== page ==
Out of LEGO’s Bionicles Toys Sprang a ‘We’ Cycle Legend

by Dylan Alexander on September 10, 2013

Dylan Alexander · We Cycle Values and Pop Culture · September 10, 2013

Out of LEGO's Bionicles Toys Sprang a 'We' Cycle LegendIn the late 90s, when the LEGO Group was experiencing significant financial losses and its first big layoffs, an idea was put on the table for a new kind of toy that might be able to shift things “into the black.” At first the idea seemed too complex, too difficult compared to LEGO’s other, simpler toy lines involving “good robots and bad robots,” or “it’s Star Wars in LEGO form.” But with the help of a few bright-minded writers, the idea evolved into an intricate, powerful tale that could be presented in a simple, yet effective way.

Thus, Bionicle was born.

I’ve owned Bionicles since its release. Perhaps I don’t play with Bionicles much anymore, but their importance to me and hundreds of thousands of other young folks who grew up with their stories hasn’t lessened all that much. Yes! Bionicles have stories, and their stories kept  us from discarding them. It’s their message that keeps us smiling every time we look at them. What are these things I speak of? Well, here is the story as I always tell it, for it is the way it was told to me:

            In the time before time, on the mysterious island of Mata Nui, six canisters washed up on a golden shore. From them emerged the mighty Toa, heroes sent by the Great Spirit to liberate the islands villagers from the ever expanding shadows of the evil Makuta. They were Tahu, Toa of Fire, Lewa, Toa of Air, Gali, Toa of Water, Pohatu, Toa of Stone, Onua, Toa of Earth, and Kopaka, Toa of Ice. Together, they defeated every enemy Makuta created, and eventually brought an age of peace to the island.

This “toy line” lasted nine years and was LEGO’s single most impactful brand, just as popular as (if not more than) LEGO Star Wars. Just do a YouTube search for Bionicle videos and you’ll see what I mean.

There are several secrets to Bionicle’s success.

•    Bionicle didn’t talk down to the kids who owned them. The complex designs of the creatures and characters—which could be mixed together to form original creations—matched the intricacy of the story. Though the above summary sounds simple, you can be sure that the tales told in comics, novels, films and web series were deep, multi-layered stories.

•   The toys allowed imagination to be unleashed. It wasn’t a take-it-or-leave-it approach to toy design.

•   The message clearly evokes the mindset of the We Cycle you’re learning about here on Pendulum In Action: unity. The three virtues of Bionicle, as explained by the “wise ones” of their island, known as the Turaga, are unity, duty and destiny. Although they were all viewed as equally important, everything in the Bionicle universe was built on that first virtue. Whenever the Toa were in danger in any of the comics, or the online games, unity would get them out of the mess. Whenever they had a decrease in victories, it was division that caused it. These situations would come constantly, even when new Toa were introduced and new stories were written. The themes would remain the same, and thats what made it work.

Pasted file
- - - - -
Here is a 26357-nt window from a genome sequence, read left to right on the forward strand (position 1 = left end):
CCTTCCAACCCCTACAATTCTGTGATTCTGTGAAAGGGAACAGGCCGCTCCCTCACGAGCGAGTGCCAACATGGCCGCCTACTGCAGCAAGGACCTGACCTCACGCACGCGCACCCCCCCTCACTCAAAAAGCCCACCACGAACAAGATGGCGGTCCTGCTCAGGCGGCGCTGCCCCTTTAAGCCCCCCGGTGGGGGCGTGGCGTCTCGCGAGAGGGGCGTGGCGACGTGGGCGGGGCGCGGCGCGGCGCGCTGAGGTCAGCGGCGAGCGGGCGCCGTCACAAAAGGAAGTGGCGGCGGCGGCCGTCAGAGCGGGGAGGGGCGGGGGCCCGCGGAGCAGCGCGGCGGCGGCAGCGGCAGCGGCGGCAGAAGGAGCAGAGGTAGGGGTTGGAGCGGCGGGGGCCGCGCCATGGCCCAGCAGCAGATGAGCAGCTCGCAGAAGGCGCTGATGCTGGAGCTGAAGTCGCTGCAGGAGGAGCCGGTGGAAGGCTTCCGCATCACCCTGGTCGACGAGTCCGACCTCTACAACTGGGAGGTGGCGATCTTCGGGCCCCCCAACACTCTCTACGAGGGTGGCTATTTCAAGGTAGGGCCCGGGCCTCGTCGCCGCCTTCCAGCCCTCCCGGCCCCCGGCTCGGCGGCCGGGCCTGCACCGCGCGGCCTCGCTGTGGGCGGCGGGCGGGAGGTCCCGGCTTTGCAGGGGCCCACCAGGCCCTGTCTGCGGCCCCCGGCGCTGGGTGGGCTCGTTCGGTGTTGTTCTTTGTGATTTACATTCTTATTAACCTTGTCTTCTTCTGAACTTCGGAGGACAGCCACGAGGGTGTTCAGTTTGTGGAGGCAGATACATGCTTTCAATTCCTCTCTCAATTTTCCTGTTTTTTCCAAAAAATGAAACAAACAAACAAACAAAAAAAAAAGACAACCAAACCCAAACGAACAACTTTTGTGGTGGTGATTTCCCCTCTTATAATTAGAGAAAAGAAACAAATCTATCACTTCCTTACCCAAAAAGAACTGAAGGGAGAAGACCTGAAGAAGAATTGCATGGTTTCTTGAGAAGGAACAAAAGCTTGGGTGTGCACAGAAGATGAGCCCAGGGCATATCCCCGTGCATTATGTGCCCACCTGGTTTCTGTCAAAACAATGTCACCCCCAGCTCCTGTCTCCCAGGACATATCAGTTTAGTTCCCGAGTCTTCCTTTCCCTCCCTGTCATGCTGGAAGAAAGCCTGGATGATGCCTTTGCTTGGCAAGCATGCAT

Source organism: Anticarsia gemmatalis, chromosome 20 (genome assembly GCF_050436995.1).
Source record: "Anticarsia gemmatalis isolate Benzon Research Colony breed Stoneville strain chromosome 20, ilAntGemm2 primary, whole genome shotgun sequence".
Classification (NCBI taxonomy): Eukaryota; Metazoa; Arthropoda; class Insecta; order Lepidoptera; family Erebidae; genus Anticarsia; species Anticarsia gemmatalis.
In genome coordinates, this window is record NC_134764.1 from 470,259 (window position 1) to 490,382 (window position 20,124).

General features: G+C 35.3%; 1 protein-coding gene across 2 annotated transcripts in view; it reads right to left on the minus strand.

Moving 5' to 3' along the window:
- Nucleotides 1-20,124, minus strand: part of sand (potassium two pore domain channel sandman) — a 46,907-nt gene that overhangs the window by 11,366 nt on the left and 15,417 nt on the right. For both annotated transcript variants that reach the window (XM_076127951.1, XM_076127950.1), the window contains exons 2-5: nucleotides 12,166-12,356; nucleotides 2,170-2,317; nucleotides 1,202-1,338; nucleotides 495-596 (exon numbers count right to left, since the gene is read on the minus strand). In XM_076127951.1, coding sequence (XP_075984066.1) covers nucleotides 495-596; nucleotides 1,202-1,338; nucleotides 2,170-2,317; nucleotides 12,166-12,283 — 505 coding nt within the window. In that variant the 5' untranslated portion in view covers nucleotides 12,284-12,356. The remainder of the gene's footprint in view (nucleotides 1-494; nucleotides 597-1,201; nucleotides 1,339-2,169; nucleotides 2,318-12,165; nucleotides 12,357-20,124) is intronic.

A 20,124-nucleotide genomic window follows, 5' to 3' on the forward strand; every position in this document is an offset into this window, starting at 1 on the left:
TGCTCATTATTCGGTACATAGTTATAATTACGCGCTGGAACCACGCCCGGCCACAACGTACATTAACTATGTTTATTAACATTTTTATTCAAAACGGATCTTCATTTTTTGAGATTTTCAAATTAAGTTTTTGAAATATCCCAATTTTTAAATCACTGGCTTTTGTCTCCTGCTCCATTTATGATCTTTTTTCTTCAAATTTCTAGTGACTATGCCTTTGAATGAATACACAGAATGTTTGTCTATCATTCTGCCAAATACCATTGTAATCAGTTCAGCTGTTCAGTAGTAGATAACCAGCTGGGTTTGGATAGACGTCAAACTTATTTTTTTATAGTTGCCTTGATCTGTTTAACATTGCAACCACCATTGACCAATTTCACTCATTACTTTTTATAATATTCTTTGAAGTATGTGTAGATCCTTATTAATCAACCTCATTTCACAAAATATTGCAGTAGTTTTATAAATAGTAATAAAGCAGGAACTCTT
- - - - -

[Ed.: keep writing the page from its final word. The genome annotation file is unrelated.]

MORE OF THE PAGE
•   LEGO didn’t simply sell Bionicles with descriptions on them. There were comics that had one part of the story, then online games with other parts, then even short films and, eventually, feature-length movies. The fact that so many different mediums were being hit at once was what made it impossible to stop seeing Bionicle anywhere as a kid. There was even a Bionicle soundtrack out long before any movies had been released.

Out of LEGO's Bionicles Toys Sprang a 'We' Cycle LegendAs mentioned previously, Bionicles had a deep, complex narrative. The stories of the Toa also had one other element that cemented them into the minds of children across the globe: realism. Although it’s true that there were blatantly romanticized parts of the tales, so many realistic plot points were introduced throughout the brand’s life span that, at times, while reading the comics or playing the games on their many websites, one might start to wonder whether this stuff was really written for kids. Bionicle was filled with political intrigue, economic crises, civil conflicts, and even betrayal, just to give you a taste of it. Again, it didn’t talk down to children. It showed them exactly what was going on in the Bionicle universe. It was real, another We Cycle element it used.

Bionicle was discontinued in the middle of 2011. It was very abrupt and children across the nation were, and still are, heartbroken about it. The brand was replaced by a new one called Hero Factory, much like what LEGO was doing before Bionicle. Its stories are simple, easy and safe: good robots fighting bad robots. Reception from former Bionicle users hasn’t exactly been stellar. If their toy—our toy—had been replaced by something with similar depth, similar themes it may have not mattered.

It may be a long time before LEGO decides it may have made a mistake and re-releases Bionicle, or introduces a toy line with similar qualities. But one thing is for certain: the things that made Bionicle great back then can make a new toy, or a new product, great now. It wasn’t just some toy. LEARN from it! Two of the most important cornerstones of Bionicle were We Cycle traits: unity and realism. Use them, and you’re sure to get something good out of it!

Long live Bionicle, my favorite toy ever (I know I’m not the only fellow on that boat).


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